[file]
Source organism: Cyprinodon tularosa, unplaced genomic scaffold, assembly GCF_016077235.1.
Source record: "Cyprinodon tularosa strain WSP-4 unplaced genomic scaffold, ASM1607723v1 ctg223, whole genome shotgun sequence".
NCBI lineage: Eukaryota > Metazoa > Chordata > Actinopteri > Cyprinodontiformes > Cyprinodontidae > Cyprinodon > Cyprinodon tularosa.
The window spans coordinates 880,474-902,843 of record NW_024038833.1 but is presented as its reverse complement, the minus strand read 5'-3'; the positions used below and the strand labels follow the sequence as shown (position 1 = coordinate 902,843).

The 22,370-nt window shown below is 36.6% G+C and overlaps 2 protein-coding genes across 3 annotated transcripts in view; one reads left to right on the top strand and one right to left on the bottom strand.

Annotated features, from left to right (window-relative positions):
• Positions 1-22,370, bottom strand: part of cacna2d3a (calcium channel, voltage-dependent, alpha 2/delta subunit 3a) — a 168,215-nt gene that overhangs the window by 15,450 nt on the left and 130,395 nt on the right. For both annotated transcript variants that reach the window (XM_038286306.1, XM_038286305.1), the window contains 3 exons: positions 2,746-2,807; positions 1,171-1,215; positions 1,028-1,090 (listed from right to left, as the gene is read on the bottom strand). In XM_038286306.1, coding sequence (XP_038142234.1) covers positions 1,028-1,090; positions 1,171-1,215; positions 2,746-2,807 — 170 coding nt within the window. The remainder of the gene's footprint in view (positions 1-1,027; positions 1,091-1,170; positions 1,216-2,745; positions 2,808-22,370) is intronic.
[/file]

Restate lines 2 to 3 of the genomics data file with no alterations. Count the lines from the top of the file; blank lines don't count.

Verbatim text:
Source record: "Cyprinodon tularosa strain WSP-4 unplaced genomic scaffold, ASM1607723v1 ctg223, whole genome shotgun sequence".
NCBI lineage: Eukaryota > Metazoa > Chordata > Actinopteri > Cyprinodontiformes > Cyprinodontidae > Cyprinodon > Cyprinodon tularosa.